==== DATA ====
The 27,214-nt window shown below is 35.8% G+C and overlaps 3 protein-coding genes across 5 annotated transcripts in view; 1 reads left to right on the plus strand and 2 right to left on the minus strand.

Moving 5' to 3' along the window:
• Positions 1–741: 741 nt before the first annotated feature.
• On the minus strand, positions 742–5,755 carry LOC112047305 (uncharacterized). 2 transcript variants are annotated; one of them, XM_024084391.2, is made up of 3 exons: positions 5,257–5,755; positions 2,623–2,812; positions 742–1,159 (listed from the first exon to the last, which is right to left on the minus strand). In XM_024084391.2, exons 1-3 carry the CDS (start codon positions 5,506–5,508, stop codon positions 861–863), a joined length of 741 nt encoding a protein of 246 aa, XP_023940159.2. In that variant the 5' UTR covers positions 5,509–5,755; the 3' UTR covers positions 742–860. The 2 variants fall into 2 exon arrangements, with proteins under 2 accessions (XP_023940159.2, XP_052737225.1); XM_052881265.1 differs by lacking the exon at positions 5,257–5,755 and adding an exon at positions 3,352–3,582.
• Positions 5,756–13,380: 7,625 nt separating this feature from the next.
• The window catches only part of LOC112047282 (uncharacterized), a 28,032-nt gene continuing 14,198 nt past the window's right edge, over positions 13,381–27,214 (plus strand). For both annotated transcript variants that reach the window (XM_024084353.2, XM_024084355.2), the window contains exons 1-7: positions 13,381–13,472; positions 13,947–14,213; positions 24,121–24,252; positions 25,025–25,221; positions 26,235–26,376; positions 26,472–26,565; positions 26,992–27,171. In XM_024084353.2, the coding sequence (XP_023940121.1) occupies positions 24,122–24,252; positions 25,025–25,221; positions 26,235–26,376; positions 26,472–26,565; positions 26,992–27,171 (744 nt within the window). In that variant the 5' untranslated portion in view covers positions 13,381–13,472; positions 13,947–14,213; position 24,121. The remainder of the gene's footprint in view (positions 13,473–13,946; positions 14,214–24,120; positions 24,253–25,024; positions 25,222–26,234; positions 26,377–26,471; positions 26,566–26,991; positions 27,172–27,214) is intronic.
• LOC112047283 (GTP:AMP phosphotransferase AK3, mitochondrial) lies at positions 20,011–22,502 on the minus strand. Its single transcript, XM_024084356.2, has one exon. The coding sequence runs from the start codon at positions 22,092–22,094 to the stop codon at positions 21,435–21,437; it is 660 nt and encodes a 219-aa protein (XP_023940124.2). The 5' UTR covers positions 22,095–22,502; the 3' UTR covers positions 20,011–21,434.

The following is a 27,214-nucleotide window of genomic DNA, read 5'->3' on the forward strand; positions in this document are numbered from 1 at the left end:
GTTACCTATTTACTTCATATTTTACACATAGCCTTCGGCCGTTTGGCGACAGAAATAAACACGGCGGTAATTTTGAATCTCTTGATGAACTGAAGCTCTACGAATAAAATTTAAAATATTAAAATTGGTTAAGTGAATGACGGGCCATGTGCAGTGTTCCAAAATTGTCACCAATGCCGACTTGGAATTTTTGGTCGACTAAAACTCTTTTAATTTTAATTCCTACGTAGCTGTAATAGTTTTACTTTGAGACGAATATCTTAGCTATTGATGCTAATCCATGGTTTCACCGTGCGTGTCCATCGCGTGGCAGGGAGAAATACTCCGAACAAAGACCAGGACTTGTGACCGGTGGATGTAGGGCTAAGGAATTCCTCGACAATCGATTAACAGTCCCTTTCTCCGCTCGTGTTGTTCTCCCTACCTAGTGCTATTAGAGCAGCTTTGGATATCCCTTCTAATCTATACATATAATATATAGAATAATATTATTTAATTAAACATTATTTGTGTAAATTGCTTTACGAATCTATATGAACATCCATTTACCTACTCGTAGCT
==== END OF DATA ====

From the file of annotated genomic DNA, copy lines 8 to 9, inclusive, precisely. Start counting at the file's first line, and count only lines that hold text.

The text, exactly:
The following is a 27,214-nucleotide window of genomic DNA, read 5'->3' on the forward strand; positions in this document are numbered from 1 at the left end:
GTTACCTATTTACTTCATATTTTACACATAGCCTTCGGCCGTTTGGCGACAGAAATAAACACGGCGGTAATTTTGAATCTCTTGATGAACTGAAGCTCTACGAATAAAATTTAAAATATTAAAATTGGTTAAGTGAATGACGGGCCATGTGCAGTGTTCCAAAATTGTCACCAATGCCGACTTGGAATTTTTGGTCGACTAAAACTCTTTTAATTTTAATTCCTACGTAGCTGTAATAGTTTTACTTTGAGACGAATATCTTAGCTATTGATGCTAATCCATGGTTTCACCGTGCGTGTCCATCGCGTGGCAGGGAGAAATACTCCGAACAAAGACCAGGACTTGTGACCGGTGGATGTAGGGCTAAGGAATTCCTCGACAATCGATTAACAGTCCCTTTCTCCGCTCGTGTTGTTCTCCCTACCTAGTGCTATTAGAGCAGCTTTGGATATCCCTTCTAATCTATACATATAATATATAGAATAATATTATTTAATTAAACATTATTTGTGTAAATTGCTTTACGAATCTATATGAACATCCATTTACCTACTCGTAGCT